March 19, 2010

"Here's the famous banned butcher cover. You can sell it for $11m dollars."

So wrote John Lennon. And now, the item is offered for sale, at $11 million, naturally.

(If John Lennon really wrote "$11m dollars," he made a common redundancy error.)

The photograph — which, btw, is offal — may top the list of the most expensive Beatles memorabilia, which currently looks like this:
#5, John Lennon's talisman necklace...

#4, Gibson SG guitar played by George Harrison and John Lennon...

#3, A hand painted Beatles Sgt. Pepper's drum skin...

#2, John Lennon's Steinway piano...

#1, John Lennon's hand painted Rolls Royce Phantom V...
Heavy on the John Lennon. Light on the Paul McCartney.

13 comments:

Fred4Pres said...

If I had unlimited funds, I am just not that into it and doubt I would buy any of it.

Fred4Pres said...

But hey, I am not Nancy Pelosi either.

EnigmatiCore said...

Paul got to live.

I think he comes out ahead in the deal.

virgil xenophon said...

Wonder what the copy *I* have is worth, then? Of course not an original proof, just the album cover revealed by steaming off the alternate one hastily pasted on over the original "butcher shop" cover when the controversial uproar began. Not in perfect condition, but hey....

elliot said...

Paul's still alive. His crap will get way more valuable after he's gone...except for anything from Wings. ;)

Albatross said...

I think the Beatles have always been overrated.

$11 million for a stupid album cover? (And by stupid, I mean the concept.)

Faugh.

Ron said...

hmmm...would a signed, printed copy of this entire blog count as a 'first edition'?

Which of the trolls would be 'Ringo'?

I've not seen RLC and Pete Best in the same image...maybe they're one and the same!

John said...

I know it is not for sale, but I would think eventually McCartney's Hofner base complete with taped in set list left over from the Hamburg days would top any of that. That base is truely a part of history. Much more valuable than a tacky Rolls Royce.

And if I wanted a guitar belonging to the Beatles, I would take one of George or John's Richenbachers. But like the Hofner, I don't think those have ever been put up for sale.

Kevin said...

Lennon was the force behind the early beatles, but from 1966 as he sank deeper in a drug haze, McCartney took over.

Post-Beatles, Lennon made a lot of dreadful music but was revered by the critics for his politics. He and Yoko were honored guests at Jimmy Carter's inauguration. McCartney continued to make Number Ones. (Lennon did finally get one but only by teaming up with then hyper-popular Elton John). Still, nothing he did deserved murder. I strike my own blow for the guy by deliberately forgetting the name of the worthless crumb who shot him.

I think that some of the rarest Beatles memorabilia very seldom changes hands. For instance, George Harrison's rosewood Telecaster from the rooftop concert was auctioned once by the guy he gave it to, the late Delaney Bramlett, and has never been sold again. Most of his other guitars remain in the hands of his inheritors. The "value" of these kinds of one-offs is hard to state. The Harrison connection increases the value of an ordinary mass-produced rosewood Tele by some amount; I'd guess about an order of magnitude over what it might have been.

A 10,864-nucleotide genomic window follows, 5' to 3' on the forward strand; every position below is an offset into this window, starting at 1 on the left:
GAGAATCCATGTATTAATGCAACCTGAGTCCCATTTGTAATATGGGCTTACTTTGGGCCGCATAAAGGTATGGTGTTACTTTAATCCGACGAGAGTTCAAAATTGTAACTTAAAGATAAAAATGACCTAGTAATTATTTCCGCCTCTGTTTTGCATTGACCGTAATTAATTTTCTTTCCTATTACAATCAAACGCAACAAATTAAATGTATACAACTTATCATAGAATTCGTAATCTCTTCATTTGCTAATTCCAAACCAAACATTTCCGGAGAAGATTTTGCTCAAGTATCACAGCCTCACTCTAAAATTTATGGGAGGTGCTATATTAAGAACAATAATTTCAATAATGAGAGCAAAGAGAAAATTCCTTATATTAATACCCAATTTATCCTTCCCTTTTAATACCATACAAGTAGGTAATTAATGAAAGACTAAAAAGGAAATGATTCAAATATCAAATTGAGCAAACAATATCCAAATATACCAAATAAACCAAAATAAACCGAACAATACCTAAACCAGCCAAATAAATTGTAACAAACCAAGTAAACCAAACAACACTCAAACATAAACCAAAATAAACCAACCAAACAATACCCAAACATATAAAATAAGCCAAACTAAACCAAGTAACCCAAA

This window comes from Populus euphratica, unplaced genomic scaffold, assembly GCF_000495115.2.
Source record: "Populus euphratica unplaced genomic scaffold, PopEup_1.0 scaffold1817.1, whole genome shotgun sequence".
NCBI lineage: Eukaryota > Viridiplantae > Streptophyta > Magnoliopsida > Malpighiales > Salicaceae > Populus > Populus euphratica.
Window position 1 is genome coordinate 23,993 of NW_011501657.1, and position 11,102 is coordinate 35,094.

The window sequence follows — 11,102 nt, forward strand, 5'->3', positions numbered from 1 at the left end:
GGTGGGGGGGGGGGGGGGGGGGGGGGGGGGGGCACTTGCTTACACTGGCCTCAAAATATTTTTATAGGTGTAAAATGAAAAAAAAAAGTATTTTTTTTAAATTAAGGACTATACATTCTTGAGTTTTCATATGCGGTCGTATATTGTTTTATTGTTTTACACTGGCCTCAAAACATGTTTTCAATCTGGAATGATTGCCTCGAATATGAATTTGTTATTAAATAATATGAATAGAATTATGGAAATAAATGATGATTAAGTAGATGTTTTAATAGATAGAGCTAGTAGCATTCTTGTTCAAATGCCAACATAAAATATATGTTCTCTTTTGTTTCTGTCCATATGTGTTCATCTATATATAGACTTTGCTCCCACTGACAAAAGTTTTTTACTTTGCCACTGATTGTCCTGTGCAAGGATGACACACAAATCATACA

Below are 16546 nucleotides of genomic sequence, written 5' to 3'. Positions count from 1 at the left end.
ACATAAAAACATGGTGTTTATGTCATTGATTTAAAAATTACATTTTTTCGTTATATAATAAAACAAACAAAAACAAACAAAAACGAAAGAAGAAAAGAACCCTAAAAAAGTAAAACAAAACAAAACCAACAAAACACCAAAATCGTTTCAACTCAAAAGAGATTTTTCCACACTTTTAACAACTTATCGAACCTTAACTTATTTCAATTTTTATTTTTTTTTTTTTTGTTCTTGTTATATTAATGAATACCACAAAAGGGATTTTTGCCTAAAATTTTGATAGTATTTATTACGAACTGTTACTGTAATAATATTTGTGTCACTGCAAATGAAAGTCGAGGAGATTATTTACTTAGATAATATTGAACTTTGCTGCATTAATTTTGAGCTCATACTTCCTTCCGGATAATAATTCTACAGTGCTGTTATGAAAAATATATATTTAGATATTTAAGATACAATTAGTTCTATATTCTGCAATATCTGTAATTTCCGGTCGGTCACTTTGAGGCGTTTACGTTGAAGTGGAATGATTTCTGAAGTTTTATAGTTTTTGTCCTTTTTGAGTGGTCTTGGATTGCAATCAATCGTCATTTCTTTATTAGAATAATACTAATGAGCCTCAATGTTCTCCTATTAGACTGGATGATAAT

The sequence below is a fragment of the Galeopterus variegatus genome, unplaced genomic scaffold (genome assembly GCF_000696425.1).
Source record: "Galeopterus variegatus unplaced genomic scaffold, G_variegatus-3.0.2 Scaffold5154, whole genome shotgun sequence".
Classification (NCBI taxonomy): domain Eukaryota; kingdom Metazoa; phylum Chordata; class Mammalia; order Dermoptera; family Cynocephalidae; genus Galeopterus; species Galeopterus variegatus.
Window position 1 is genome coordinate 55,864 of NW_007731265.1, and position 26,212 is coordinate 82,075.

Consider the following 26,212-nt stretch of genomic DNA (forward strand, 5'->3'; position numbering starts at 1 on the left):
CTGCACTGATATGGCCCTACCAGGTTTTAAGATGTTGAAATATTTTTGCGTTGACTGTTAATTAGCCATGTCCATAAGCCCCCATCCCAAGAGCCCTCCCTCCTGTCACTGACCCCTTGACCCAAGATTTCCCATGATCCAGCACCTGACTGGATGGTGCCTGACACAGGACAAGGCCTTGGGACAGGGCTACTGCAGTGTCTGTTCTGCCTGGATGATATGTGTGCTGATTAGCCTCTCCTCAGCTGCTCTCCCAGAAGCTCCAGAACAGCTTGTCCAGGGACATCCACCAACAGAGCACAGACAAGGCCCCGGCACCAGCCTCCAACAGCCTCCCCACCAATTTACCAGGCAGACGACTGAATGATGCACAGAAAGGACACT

One interesting thing, though: collectors' items in general are a lousy investment. They seem like they appreciate because there's usually a long interval between data points, but whether it's George's guitar, a Hemi Cuda, or a Picasso or Gainsborough, it just about keeps pace with inflation. Seriously. The only exception occurs for a limited time, when there's an euphoric bubble, a feature of markets with which we are all too painfully familiar these days.

And even tracking inflation has its limits. Your heirs have a dickens of time getting full value out of rare items, if they don't have a personal interest and just want the value. My stuff is all set up to be auctioned if I get whacked, all they have to do is find the files and hit send, and then they'll get what they want from the dead guy -- whatever it may be.

John said...

Lennon and McCartney both produced awful music post Beatles because without each other neither one had anyone to tell them no. Even though many of the Beatles songs were written primarily by one or the other, nearly every song was improved by the other one telling the writer that this or that part was crap. A good example of this is Revolution. Harrison and McCartney refused to release the first version as a single because they thought it was too slow. They made Lennon rework it and we end up with one of the greatest rock songs ever. Lennon never forgave McCartney and Harrison for making him rework the song. But anyone who listens to the two versions can see they were right. Who other than another Beatle or in John's case his talentless wife was in a position to tell one of the Beatles their idea was crap? No one. Thus post Beatles both McCartney and Lennon indulged their worst impulses.

Adventurer said...

You can say what you want about The Beatles' politics, personal lives or solo careers, but the indisputable fact is their music was revolutionary. A consistently high quality product, even when measured against their contemporaties -- and don't even try to sell me that today's overproduced pap is in the same league. Managing to merge the avante garde with the positively pleasing, as The Beatles consistently did, is not just workmanlike or competent, but genius; genius in the original sense, not today's watered down version. Lennon was the greatest songwriter of the 20th Century.

Gary said...

That's why this country is in the mess it's in. We went heavy with the John Lennon.

srfwotb said...

It's just a marketing ploy.